||How smart (or dumb) you perceive the game's artificial intelligence to be
||How well the game mechanics work (player controls, game action, interface, etc.)
||The quality of the art, or the quality/speed of the drawing routines
||How much you personally like the game, regardless of other attributes
|Sound / Music
||The quality of the sound effects and/or music composition
|Overall MobyScore (29 votes)
MobyRanks are listed below. You can read here
for more information about MobyRank.
Dieses Modul ist eines der absolut besten Sportspiele und die spannendste Eishockey-Simulation, die ich je gesehen habe. Auf haargenaue Pässe, wuchtige Schlagschüsse und gekonntes Überzahlspiel muß man bei Ice Hockey nicht verzichten. Das superschnelle Scrolling sowie die sorgfältig gezeichneten und animierten Sprites tragen viel zur Qualität dieses Glanzstücks bei. Wer Mannschaftssport-Simulationen schätzt, muß sich eigentlich allein wegen dieses Moduls ein Nintendo-Videospiel kauten!
Ein eiskaltes Vergnügen: Ob gegen den Computer oder einen Freund – diese Eishockeysimulation bietet jede Menge Spaß, Spannung und Tempo.
Digital Press - Classic Video Games
Very few decent hockey games ever appeared on the NES. The only other game that immediately jumps to mind is Blades of Steel. Ice Hockey remains the first and still, even to this day, one of the absolute best. A quick pick up and play game that you NEED to play on a regular basis.
Ice Hockey may not be the most perfect gaming experience on the NES, or even the best sports game, but 20 years later, it’s still fun to play. It’s hard to imagine a time when Nintendo published first-party sports games that didn’t feature Mario and company, but that was once the case. Despite the simplicity in the controls and the lack of options when creating a team, it’s hard not to have a good time while playing this game. The good news is that this game is available via Nintendo’s Virtual Console, and well worth the $5 price tag. If you’re a fan of an era where sports games focused more on fun gameplay than realistic graphics, then chances are you will enjoy Ice Hockey.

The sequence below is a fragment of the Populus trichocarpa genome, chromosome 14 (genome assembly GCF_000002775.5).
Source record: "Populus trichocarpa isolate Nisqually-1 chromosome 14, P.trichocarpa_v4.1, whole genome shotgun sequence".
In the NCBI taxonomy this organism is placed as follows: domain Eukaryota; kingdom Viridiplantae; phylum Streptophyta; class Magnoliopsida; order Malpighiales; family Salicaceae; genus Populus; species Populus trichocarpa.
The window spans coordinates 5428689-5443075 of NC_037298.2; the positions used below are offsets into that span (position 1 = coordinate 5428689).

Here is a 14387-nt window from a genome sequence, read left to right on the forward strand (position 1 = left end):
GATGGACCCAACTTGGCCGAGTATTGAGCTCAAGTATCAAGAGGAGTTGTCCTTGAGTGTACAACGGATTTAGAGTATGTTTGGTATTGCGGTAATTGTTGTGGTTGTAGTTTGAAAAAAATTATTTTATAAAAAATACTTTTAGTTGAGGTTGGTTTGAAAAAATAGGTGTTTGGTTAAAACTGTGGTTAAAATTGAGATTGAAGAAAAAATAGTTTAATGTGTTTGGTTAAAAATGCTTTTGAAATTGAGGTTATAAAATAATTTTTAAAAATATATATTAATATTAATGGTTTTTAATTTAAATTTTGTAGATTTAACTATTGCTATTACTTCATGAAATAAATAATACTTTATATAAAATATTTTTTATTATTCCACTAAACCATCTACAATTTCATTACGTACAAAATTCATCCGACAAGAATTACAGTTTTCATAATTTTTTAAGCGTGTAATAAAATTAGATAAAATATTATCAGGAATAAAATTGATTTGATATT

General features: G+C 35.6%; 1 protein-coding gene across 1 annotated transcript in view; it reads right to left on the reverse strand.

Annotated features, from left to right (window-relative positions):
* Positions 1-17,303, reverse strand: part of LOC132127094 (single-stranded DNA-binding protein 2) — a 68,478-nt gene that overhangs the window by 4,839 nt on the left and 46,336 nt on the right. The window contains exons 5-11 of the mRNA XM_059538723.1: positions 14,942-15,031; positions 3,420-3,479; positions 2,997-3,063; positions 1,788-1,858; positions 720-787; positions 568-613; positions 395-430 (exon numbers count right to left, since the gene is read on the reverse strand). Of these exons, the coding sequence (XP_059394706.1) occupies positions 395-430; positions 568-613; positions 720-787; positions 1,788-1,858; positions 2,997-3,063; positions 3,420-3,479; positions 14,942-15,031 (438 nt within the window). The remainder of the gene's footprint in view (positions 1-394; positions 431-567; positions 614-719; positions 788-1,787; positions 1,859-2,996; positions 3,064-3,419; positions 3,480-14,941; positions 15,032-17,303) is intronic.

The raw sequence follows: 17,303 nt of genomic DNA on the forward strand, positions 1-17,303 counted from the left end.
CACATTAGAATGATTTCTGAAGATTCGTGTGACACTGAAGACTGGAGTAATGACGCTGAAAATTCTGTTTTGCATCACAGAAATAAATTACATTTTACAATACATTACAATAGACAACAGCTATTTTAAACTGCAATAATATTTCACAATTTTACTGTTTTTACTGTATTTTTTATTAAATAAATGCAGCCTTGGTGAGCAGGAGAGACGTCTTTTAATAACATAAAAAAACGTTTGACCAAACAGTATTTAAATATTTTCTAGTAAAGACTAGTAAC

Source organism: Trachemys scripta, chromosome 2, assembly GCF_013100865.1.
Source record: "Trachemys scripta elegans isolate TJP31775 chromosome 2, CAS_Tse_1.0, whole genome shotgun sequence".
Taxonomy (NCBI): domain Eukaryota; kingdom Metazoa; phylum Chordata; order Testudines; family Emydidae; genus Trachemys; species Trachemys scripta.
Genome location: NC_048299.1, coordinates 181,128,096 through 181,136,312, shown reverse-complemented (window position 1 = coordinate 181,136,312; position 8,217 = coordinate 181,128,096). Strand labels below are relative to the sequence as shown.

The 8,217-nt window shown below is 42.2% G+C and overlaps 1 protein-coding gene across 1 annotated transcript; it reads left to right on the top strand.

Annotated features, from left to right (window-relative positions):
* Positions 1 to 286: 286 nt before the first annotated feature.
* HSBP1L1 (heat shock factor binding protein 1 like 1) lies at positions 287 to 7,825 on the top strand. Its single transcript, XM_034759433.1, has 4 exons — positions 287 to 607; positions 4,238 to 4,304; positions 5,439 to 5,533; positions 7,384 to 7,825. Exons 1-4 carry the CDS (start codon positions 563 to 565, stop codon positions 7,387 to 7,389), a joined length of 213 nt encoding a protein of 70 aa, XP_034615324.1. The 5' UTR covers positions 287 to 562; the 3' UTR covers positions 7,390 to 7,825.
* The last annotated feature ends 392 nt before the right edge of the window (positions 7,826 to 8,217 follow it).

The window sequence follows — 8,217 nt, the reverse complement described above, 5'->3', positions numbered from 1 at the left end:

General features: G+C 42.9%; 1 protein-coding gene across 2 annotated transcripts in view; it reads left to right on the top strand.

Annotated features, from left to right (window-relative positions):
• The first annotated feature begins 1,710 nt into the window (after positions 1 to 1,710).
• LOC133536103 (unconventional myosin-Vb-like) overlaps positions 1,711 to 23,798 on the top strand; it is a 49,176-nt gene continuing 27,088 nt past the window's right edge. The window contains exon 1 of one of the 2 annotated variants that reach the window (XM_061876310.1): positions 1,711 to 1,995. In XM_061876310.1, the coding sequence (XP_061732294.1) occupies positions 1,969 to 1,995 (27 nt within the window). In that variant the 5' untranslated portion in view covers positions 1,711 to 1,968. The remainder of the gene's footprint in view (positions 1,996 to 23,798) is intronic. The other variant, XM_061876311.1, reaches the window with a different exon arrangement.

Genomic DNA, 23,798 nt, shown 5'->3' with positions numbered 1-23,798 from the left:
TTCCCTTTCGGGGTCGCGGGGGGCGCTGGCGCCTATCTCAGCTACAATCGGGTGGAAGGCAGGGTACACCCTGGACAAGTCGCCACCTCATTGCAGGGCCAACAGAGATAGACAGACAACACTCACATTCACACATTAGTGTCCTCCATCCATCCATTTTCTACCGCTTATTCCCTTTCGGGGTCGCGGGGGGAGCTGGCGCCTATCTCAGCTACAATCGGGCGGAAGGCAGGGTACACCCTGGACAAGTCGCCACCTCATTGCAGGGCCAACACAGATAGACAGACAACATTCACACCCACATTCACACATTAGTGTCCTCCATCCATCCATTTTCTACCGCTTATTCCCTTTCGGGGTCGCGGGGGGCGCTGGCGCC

In writing this review, I think that I've discovered that which makes this game so gosh-darn charming: its simplicity. Most of your sports game today have so many buttons to use and so many choices to make that it's overwhelming; it's nice to be able to just pick up a controller and play a game of virtual hockey without having to memorize 500 different button combinations to merely make it past the title screen. It's nice to have choices, but in a world of ultimately customizable hockey games, it's refreshing to have a game like Ice Hockey for the NES in your collection. It isn't the best hockey game out there, but it's probably more fun than most of those games ending in '04. Check it out if you can.
The Video Game Critic
It's not in the same league as Blades of Steel, but Nintendo's Ice Hockey offers its own brand of entertaining gameplay. It's a kinder, gentler hockey game with simple graphics and small, cartoonish players. Before each game, you can customize each of your player's physiques to be skinny, fat, or medium. The skinnier guys are faster but less powerful, so you'll want to build a team that best reflects your playing style. The bright, attractive ice rink scrolls from side to side. Passing and shooting the puck is fairly easy, but it's hard to tell what players you control on the defense, since he only flashes faintly. Controlling your goalie is surprisingly easy, even in the midst of the frantic action. Ice Hockey's gameplay is wide-open and fast-paced, and the computer opponent is tough. The game is also famous for its catchy background music and zambonis that polish the ice during intermissions. It may take a back seat to Blades of Steel, but Ice Hockey is still a winner.